Northern Ireland news

Second Pitt Park accused refused permission to return to Belfast

Man walk through Pitt Park in east Belfast in February

A man who allegedly played a "leadership role" in a loyalist show of strength in east Belfast cannot return to live in the city, a judge has ruled.

Derek Lammey, 56, faces charges linked to the gathering of up to 60 masked men at Pitt Park earlier this year.

He is currently out on bail to an address in Co Down, with conditions including a ban on entering the area or contacting any other suspected participants.

Lammey sought to vary those terms after co-accused Stephen Matthews secured permission to move back to the city on Monday.

But a judge at Belfast Magistrates' Court refused his application after citing the risk of re-offending.

Lammey, of Spring Place in the city, faces charges of unlawful assembly and affray in connection with the high-profile incident on February 2.

Stephen Matthews, 58, of Pansy Street in Belfast, and his 34-year-old son, David Matthews, of Millreagh in Dundonald, are accused of the same offences.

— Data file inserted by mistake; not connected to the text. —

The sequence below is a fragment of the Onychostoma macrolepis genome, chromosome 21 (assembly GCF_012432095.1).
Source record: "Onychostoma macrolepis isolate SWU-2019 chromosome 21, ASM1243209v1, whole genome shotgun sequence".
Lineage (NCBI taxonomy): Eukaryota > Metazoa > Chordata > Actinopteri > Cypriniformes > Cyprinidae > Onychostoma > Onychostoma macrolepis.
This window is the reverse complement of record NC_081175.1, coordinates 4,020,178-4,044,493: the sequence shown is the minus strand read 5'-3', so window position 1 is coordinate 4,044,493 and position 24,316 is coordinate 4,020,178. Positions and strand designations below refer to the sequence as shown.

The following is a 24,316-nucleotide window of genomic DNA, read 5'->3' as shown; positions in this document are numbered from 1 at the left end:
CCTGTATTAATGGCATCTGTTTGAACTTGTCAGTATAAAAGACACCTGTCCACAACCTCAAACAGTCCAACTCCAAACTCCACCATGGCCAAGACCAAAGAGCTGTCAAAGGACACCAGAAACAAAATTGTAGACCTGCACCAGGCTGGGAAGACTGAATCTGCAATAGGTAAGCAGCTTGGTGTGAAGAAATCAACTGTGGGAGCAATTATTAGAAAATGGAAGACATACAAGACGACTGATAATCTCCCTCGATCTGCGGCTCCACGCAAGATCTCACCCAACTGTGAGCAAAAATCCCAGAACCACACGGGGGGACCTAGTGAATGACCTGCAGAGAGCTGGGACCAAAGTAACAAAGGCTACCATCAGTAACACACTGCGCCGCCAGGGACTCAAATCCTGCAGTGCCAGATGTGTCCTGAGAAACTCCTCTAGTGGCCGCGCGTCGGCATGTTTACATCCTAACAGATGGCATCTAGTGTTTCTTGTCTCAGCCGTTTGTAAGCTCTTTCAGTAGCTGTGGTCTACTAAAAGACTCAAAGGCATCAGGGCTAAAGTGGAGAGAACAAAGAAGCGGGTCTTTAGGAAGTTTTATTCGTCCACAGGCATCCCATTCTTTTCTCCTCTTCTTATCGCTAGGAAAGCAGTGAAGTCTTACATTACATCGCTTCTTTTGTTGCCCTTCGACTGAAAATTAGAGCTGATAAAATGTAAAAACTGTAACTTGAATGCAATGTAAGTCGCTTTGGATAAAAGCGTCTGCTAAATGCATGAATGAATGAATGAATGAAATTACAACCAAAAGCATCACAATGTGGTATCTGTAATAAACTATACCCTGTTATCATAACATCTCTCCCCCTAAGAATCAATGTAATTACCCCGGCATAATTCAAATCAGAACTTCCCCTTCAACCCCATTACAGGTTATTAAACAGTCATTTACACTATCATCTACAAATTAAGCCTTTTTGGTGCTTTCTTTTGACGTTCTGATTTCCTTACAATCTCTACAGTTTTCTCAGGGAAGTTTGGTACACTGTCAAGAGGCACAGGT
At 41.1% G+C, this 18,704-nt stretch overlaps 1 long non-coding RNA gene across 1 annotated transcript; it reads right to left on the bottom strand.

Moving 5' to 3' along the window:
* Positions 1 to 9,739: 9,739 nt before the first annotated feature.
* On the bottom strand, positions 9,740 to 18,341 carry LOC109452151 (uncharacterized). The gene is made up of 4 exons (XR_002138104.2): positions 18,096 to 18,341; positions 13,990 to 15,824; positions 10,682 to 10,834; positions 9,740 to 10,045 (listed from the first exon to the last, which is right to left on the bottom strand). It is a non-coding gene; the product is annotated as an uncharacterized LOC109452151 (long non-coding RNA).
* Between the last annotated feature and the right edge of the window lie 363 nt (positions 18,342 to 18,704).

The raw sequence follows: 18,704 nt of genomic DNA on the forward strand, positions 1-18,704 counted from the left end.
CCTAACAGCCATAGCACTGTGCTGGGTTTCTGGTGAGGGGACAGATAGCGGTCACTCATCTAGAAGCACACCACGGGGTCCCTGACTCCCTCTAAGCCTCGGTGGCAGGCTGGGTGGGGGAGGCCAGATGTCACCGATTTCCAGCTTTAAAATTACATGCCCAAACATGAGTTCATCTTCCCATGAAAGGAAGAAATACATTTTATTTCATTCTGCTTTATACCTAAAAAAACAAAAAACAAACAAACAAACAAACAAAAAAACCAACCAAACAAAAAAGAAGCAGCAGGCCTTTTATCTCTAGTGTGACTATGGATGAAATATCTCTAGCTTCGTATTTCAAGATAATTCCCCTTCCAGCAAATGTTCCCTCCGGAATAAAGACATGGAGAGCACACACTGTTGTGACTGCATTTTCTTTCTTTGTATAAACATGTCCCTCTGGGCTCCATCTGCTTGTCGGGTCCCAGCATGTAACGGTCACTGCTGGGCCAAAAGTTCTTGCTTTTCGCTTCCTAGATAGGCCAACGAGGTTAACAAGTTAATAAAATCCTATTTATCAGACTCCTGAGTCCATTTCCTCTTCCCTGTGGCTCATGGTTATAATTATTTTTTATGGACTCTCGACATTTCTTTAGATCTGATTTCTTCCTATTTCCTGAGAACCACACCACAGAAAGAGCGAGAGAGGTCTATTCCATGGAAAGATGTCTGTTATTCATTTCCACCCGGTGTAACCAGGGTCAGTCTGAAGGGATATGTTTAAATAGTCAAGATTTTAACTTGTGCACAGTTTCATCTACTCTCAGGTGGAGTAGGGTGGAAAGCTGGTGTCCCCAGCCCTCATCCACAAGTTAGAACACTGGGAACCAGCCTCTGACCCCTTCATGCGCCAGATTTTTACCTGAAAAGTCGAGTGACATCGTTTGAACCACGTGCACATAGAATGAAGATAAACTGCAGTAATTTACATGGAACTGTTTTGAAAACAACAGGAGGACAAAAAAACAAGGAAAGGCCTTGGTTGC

All three defendants deny involvement and are not charged with any paramilitary offences.

Masked men who arrived at Pitt Park in two grounds are believed to be linked to the East Belfast UVF, prosecutors have alleged.

Disputed claims were made that 11 people living in the area fled their homes and sheltered in a nearby community centre for up to eight days.

Opposing Lammey's bid to return to his family home, a Crown lawyer highlighted his alleged involvement in the incident.

"Mr Lammey and Mr Stephen Matthews were displaying leadership roles, leading the first group," she told the court.

"The police view is this gathering was effectively a display of force, and had paramilitary overtones."

District Judge Steven Keown was told tensions remain high in the area.

Defence barrister Richard McConkey argued that Lammey has abided by strict bail conditions, which include a prohibition on being with more than three people in public.

"He's found it very difficult outside of the area where he has lived for his whole life," Mr McConkey submitted.

Denying the bail variation request, however, Judge Keown confirmed: "I'm concerned about the risk of re-offending."

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